neurobio 920 the genesis of the nervous system part 3 (proliferation neural tube neuroblasts filo
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describe the process in which synapse elimination in the neuromuscular junction occurs
the first change is the loss of postsynaptic AChRs, followed by the dissasembly of the presynatpic terminal and retraction of the axon branch
what causes the post-synaptic receptors to disappear during the reduction in synapses?
insufficient receptor activation in an otherwise active muscle
how is the synapse formed between a pre-synaptic neuron and a post-synaptic neuron strengthened?
when the presynaptic axon is active and, at the same time, the postsynaptic neuron is strongly activated under the influence of other inputs, then the synapse formed by the presynaptic neuron is strengthened
how is the synapse formed between a pre-synaptic neuron and a post-synaptic neuron weakened?
when the presynaptic axon is active and, at the same time, the postsynaptic neuron is weakly activated by other inputs, then the synapse formed by the presynaptic axon is weakened.
True or false? the magnitude of sodium ion flux passing through the NMDA receptor channel specifically signals the level of pre- and postsynaptic coactivation
false, the magnitude of calcium ion flux passing through the NMDA receptor channel specifically signals the level of pre- and postsynaptic coactivation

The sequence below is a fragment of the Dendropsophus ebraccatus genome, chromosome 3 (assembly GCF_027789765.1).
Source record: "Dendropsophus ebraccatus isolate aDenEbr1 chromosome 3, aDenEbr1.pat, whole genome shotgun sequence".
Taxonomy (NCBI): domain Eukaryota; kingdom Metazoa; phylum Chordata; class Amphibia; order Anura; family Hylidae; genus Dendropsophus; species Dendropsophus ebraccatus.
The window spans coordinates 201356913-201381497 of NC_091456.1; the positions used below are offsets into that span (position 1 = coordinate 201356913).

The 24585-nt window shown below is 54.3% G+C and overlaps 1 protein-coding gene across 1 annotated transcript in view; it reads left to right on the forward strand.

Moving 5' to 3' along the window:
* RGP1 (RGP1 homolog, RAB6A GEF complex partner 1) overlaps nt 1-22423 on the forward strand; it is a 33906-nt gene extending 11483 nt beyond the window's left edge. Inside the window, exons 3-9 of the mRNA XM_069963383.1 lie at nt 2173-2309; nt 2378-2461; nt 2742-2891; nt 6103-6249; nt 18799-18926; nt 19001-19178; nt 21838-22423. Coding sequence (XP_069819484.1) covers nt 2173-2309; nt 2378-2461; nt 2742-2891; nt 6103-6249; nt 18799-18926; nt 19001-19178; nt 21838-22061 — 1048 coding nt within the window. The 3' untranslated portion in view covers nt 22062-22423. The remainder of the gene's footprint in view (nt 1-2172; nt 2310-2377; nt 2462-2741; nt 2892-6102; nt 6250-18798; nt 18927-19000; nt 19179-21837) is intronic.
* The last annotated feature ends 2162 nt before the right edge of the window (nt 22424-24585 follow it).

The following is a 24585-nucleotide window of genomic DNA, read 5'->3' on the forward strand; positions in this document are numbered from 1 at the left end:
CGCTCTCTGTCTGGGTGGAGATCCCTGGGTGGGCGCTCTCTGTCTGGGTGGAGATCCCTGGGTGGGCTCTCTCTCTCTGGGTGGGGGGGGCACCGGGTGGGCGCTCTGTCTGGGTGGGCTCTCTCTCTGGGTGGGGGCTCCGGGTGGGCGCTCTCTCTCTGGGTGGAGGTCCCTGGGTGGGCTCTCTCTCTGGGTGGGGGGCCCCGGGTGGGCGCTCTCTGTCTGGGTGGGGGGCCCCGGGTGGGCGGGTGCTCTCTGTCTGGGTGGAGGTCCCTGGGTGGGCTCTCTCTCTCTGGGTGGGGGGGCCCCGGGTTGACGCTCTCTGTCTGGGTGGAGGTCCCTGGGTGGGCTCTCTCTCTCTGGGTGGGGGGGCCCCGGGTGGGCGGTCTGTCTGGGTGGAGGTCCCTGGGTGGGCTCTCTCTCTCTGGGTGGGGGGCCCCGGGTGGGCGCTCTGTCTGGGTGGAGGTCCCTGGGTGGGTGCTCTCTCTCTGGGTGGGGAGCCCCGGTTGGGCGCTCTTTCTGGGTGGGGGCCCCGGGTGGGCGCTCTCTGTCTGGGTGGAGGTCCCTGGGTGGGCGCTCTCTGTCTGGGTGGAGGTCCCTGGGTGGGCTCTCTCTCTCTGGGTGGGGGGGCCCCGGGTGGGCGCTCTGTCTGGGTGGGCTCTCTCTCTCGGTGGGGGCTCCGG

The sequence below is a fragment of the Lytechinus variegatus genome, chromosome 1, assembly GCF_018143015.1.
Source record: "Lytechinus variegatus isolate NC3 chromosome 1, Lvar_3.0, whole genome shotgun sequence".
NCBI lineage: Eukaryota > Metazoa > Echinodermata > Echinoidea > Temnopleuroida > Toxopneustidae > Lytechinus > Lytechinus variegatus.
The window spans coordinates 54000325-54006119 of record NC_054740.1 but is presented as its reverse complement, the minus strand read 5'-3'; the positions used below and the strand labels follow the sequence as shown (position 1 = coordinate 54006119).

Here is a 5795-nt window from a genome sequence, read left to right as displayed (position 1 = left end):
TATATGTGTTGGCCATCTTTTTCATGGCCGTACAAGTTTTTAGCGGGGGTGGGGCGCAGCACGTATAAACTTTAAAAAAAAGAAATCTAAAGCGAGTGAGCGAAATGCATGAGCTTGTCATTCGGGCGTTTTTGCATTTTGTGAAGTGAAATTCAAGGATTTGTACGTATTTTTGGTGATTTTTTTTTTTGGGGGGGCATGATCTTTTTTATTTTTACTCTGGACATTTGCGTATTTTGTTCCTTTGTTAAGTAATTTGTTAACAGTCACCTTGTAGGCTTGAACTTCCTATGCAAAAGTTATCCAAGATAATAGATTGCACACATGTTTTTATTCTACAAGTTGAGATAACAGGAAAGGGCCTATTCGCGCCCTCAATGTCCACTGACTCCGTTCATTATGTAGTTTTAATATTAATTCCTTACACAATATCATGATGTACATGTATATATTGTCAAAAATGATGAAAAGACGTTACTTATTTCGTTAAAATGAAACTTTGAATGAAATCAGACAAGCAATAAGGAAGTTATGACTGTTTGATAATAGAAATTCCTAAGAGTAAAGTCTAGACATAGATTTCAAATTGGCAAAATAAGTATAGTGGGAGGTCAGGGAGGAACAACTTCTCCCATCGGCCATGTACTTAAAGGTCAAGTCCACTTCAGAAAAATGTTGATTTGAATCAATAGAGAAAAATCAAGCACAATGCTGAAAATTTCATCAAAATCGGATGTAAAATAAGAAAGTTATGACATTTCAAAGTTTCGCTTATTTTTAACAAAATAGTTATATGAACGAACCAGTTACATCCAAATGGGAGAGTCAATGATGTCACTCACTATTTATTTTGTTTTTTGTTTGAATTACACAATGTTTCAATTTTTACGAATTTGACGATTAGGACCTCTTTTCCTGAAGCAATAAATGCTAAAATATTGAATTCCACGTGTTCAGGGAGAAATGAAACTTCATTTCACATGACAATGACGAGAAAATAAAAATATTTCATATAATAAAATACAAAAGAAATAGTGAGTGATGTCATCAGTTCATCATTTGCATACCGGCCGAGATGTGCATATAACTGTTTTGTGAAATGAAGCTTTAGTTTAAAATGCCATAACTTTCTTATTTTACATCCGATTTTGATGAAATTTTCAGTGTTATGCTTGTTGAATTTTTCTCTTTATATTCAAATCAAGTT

excitatory synaptic transmission i nthe immature visual system is mediated by which neurotransmitter and which receptor(s)?
Glutamate is the neurotransmitter and the two receptors are NMDA and AMPA
true or false? in the immature visual system, when a glutamatergic synapse first forms, only NMDA receptors appear in the postsynaptic membrane.
true or false? research indicates that a consequence of strong potassium receptor activation is a strengthening of synaptic transmission
false, research indicates thata a consequence of strong NMDA receptor activation is a strengthening of synaptic transmission
in what two ways is LTP accounted for?
1. by the insertion of new AMPA receptors into the synaptic membrane
2. synapses can split in half following LTP induction
what is the molecular basis for the reduced visual responsiveness that results in an eye that is closed for an extended period of time?
closing one eye replaces well-correlated pre-synaptic action potentials with less correlated noise. The noise weakly activates NMDA receptors, and the resulting modest increase in Ca ions cause internalization of AMPA receptors. On the other hand, the well-correlated activity strongly depolarizes the postsynaptic neurons and stimulates large increases in Ca ion concentration, which stimulate AMPA receptor delivery to the synapse
Describe the three phases of pathway formation. In which phase (or phases) does neural activity play a role?
The three phases of pathway formation are pathway selection, target selection, and address selection. The growing retinal axon makes several “decisions” to find its correct target. During pathway selection, the axon chooses the correct path. During target selection, the axon chooses the correct structure to innervate. During address selection, the axon chooses the correct cells to synapse with in the target structure. Synaptic rearrangement is the final step in the process of address selection. Synaptic rearrangement occurs as a result of neural activity and synaptic transmission. Therefore, neural activity plays a role in the phase of address selection.
What are three ways that Ca2+ is thought to contribute to the processes of synapse formation and rearrangement?